Marketers are always looking for ways to maximize efficiencies, and in today’s current climate, it’s more essential than ever. Many brands are in retreat from demand-gen or “offline” channels in favor of the low-commitment reliability of digital channels. While digital marketing can appear to be the safe option to market your business in the short-term, it has its risks — marketing quickly becomes inefficient without the correct balance of online and offline marketing efforts.
In 2013, I was working on a large CPG account at a well-known agency. The client’s business was 150 years old; a US household name with a well-known portfolio of brands. We had a gnarly old media planner on our team, Greg. We got on well, but to others, he came across as kinda frumpy. He always wore a jacket, was obsessed with diet coke, and only seemed to really come to life when he was talking about media and MRI. By the time I met Greg, he must have built a thousand media plans, and he knew media research like no one I’d ever met.
It just so happened that the year I started was the same year one of this client’s flagship brands decided to put all of their advertising dollars into digital. At the time, digital had been growing rapidly, social media was still a thrilling buzzword, and smart clients “knew” traditional media was no longer needed to reach millennial moms. Media consumption patterns had changed, the old rules didn’t apply, and going 100% digital was just a smarter, more efficient use of budget. Greg pushed back hard to no avail, telling them it was madness and that they were abandoning decades of experience and knowledge. It was offline that had made these brands what they were! He was disregarded as behind-the-times, and the all-digital plan proceeded.
“They were abandoning decades of experience and knowledge. It was offline that had made these brands what they were!”
Fast forward a year, as the annual planning cycle resumed. The brand manager came into the meeting room and — kudos to her — walked straight up to Greg and candidly began the meeting with: “You were 100% right. Last year was a disaster. Let’s not do that again this year.” Needless to say, Greg had their full attention in the next planning cycle.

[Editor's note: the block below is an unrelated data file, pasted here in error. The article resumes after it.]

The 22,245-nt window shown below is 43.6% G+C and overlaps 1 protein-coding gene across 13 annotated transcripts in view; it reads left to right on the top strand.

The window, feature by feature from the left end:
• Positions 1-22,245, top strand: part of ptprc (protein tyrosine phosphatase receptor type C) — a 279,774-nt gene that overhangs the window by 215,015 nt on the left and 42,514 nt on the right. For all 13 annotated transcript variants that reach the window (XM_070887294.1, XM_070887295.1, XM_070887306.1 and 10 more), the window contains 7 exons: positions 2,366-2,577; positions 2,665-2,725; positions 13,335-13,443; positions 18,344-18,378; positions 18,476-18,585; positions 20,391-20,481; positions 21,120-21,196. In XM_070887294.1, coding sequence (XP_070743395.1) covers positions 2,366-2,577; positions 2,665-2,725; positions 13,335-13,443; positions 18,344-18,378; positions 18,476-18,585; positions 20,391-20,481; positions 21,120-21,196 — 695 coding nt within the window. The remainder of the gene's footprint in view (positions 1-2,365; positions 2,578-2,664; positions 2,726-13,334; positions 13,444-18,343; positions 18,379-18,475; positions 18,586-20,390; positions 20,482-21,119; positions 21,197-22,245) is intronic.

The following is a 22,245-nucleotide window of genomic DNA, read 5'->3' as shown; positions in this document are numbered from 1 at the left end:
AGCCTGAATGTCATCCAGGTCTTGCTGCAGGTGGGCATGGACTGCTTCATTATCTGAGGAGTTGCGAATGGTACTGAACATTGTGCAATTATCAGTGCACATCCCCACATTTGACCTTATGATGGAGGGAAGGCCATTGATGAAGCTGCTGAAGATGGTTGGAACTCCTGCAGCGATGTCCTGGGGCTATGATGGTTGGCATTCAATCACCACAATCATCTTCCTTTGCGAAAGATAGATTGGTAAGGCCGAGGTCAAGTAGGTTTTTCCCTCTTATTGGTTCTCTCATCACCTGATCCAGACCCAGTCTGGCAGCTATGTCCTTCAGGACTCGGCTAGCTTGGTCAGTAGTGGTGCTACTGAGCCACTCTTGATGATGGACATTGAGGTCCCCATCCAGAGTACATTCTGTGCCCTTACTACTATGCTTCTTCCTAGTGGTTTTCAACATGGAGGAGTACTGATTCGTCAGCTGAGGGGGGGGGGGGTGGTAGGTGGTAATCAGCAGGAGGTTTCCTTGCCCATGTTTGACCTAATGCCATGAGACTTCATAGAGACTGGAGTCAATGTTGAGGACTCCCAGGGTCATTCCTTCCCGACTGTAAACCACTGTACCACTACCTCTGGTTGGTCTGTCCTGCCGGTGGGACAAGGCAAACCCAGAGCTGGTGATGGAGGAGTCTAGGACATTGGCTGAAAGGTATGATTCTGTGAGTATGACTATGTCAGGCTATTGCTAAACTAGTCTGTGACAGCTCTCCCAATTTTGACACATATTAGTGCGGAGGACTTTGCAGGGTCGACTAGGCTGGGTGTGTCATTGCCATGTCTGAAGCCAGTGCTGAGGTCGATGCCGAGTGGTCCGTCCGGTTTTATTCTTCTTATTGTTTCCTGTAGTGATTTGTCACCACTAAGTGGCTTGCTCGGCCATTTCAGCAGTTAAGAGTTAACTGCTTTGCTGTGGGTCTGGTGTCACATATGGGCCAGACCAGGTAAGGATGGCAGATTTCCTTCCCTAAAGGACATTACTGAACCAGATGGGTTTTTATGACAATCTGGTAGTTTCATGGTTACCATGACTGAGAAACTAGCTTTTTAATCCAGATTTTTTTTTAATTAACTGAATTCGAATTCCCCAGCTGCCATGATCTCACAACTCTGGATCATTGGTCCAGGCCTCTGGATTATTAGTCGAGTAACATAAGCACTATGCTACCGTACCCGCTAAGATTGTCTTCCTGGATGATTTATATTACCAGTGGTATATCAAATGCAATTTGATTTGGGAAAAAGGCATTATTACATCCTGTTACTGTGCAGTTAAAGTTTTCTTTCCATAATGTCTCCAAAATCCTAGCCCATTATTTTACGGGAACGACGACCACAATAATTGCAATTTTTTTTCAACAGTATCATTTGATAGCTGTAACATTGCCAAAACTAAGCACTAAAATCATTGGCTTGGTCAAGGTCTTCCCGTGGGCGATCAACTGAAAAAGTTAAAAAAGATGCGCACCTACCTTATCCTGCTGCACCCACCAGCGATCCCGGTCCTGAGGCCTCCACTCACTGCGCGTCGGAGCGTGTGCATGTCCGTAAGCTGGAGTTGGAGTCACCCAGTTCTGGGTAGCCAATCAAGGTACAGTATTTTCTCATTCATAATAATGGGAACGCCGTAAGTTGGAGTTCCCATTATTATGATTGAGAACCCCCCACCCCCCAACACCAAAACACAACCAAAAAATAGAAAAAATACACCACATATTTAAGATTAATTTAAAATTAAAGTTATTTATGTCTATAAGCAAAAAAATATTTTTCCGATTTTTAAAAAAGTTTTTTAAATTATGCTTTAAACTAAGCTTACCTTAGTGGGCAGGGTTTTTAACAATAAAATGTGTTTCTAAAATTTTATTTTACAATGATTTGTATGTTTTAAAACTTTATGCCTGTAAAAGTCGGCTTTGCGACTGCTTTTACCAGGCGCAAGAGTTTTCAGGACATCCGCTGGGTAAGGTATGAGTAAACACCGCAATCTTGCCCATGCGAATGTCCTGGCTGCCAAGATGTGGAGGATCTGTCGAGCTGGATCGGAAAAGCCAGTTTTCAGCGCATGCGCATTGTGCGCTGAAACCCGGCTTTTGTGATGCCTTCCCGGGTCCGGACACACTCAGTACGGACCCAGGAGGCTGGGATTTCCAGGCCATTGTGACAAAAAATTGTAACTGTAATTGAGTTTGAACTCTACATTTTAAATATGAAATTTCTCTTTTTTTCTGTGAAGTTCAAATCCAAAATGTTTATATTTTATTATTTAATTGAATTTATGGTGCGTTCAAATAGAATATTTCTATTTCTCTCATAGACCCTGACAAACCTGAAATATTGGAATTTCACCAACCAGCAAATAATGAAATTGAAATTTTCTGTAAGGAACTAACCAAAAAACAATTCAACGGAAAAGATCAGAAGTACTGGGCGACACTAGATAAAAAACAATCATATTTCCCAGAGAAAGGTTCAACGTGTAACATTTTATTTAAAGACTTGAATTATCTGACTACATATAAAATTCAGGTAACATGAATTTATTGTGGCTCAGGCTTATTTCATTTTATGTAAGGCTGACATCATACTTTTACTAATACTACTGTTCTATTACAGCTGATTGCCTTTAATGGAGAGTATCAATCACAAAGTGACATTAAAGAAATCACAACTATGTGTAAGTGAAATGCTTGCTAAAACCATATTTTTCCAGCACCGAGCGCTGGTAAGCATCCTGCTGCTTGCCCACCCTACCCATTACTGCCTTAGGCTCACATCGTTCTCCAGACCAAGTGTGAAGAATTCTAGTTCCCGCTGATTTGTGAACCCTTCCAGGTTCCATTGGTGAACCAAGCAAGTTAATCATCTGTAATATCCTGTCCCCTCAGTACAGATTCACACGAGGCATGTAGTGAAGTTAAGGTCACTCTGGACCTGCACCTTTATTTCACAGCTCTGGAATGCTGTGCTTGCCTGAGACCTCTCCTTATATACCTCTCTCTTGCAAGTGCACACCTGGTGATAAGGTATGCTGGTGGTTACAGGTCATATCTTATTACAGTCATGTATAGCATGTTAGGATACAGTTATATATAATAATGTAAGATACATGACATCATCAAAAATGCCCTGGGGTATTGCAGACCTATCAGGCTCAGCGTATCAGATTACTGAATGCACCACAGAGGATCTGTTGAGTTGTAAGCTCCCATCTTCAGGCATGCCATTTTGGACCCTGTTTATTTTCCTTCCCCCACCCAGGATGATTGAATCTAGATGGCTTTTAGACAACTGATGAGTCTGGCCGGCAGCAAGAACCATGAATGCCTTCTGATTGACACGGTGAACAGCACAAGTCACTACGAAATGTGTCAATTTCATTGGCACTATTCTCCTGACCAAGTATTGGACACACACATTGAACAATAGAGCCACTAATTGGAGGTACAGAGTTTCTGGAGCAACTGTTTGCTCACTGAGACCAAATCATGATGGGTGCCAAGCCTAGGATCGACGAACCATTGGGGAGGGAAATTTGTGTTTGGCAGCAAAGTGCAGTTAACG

Offline Media’s Role in a Digital Landscape
Marketers’ defining tendency may be to rush towards shiny new objects without considering their true value in the context of the bigger picture. (The bigger picture is selling your company’s product as effectively as possible.) Rather than jumping on the next new fad, here at Oxford Road, we are focused on data and empirically-supported recommendations. There is actually a ton of data and research on the role of offline media in a company’s strategy, but most of it is ignored by marketers.
Consider the work of the Ehrenberg Institute, popularized by Byron Sharp’s How Brands Grow (perhaps the most important marketing book of the last twenty years — or ever, for that matter). Their comprehensive body of research demonstrates law-like patterns in different markets and categories all over the world. Sharp’s first insight: new customers are a prerequisite for growth. This implication on media strategy: broad reach media play an essential part in meaningful, mid-to-long-term growth for almost all brands.